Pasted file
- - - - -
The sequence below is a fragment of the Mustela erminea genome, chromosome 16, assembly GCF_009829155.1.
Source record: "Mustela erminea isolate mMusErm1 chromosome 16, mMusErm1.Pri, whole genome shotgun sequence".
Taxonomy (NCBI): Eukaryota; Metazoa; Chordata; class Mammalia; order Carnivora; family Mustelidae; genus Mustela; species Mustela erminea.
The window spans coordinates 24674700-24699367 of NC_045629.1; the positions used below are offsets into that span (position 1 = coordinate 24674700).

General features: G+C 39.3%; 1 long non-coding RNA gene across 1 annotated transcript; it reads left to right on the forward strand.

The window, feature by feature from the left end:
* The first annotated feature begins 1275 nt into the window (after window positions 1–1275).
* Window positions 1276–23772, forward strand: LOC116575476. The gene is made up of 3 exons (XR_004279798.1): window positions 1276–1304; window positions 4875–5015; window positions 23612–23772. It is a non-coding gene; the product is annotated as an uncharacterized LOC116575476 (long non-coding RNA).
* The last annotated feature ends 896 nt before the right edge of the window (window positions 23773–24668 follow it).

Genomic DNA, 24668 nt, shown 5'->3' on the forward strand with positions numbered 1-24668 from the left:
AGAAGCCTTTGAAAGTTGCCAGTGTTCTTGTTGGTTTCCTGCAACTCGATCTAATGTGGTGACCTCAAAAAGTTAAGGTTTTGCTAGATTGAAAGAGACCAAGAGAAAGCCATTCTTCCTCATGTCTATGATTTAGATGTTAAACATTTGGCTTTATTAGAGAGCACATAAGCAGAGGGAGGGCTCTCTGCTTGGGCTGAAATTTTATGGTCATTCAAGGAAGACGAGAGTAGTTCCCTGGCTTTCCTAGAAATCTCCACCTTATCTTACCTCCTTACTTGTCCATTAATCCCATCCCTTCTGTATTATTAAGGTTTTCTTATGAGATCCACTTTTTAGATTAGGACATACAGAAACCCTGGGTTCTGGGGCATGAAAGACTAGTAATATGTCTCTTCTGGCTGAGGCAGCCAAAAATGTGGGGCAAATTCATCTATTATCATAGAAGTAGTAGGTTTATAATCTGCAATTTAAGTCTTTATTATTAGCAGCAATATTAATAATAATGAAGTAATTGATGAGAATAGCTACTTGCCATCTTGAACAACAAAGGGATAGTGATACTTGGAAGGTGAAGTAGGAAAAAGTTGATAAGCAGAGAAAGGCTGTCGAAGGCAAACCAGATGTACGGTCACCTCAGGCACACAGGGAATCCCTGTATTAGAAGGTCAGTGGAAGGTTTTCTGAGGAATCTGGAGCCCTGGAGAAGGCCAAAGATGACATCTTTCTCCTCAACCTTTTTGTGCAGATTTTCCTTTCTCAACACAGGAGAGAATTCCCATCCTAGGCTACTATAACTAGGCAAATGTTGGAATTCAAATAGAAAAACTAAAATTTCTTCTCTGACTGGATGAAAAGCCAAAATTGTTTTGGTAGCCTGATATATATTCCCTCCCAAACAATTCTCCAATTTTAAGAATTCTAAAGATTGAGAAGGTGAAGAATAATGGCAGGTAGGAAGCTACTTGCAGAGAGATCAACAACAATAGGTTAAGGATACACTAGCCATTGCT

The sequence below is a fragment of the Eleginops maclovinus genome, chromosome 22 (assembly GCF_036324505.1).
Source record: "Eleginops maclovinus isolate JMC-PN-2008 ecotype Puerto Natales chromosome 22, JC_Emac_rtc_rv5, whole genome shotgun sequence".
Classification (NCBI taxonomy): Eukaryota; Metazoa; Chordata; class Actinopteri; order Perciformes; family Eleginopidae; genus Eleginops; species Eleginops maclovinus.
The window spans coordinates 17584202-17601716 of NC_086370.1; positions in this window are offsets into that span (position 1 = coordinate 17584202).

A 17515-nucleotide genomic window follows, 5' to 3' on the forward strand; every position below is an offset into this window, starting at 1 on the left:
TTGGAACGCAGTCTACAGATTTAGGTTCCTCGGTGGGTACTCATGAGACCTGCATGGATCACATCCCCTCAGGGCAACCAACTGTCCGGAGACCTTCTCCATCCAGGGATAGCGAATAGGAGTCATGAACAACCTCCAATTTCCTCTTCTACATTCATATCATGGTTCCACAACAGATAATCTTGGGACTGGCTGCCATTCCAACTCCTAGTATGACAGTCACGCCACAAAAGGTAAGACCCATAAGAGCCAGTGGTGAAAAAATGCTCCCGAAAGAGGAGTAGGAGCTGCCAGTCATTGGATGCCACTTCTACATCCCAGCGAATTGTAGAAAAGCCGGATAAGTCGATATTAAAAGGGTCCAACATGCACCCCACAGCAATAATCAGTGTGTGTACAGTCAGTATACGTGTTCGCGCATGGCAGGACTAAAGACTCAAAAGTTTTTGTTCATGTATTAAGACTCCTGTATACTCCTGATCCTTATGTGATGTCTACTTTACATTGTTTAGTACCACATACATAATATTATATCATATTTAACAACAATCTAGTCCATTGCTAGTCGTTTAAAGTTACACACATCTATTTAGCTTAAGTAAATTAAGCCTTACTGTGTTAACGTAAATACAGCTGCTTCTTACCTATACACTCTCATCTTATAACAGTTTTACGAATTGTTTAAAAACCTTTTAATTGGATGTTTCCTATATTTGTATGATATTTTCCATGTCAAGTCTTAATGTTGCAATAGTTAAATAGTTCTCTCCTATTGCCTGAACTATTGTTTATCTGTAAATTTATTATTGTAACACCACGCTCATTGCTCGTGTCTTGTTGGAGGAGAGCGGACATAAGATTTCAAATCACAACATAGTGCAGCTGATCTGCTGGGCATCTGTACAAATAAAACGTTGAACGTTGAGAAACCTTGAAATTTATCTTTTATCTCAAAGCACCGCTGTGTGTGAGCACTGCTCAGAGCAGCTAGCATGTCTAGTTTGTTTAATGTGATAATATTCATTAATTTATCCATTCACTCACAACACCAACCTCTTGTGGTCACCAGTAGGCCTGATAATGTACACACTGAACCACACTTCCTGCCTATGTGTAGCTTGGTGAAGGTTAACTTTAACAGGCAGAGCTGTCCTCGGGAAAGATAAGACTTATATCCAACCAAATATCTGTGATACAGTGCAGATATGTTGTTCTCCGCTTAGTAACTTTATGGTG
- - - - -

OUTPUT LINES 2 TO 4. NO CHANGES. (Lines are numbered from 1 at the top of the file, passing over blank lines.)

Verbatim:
Source record: "Mustela erminea isolate mMusErm1 chromosome 16, mMusErm1.Pri, whole genome shotgun sequence".
Taxonomy (NCBI): Eukaryota; Metazoa; Chordata; class Mammalia; order Carnivora; family Mustelidae; genus Mustela; species Mustela erminea.
The window spans coordinates 24674700-24699367 of NC_045629.1; the positions used below are offsets into that span (position 1 = coordinate 24674700).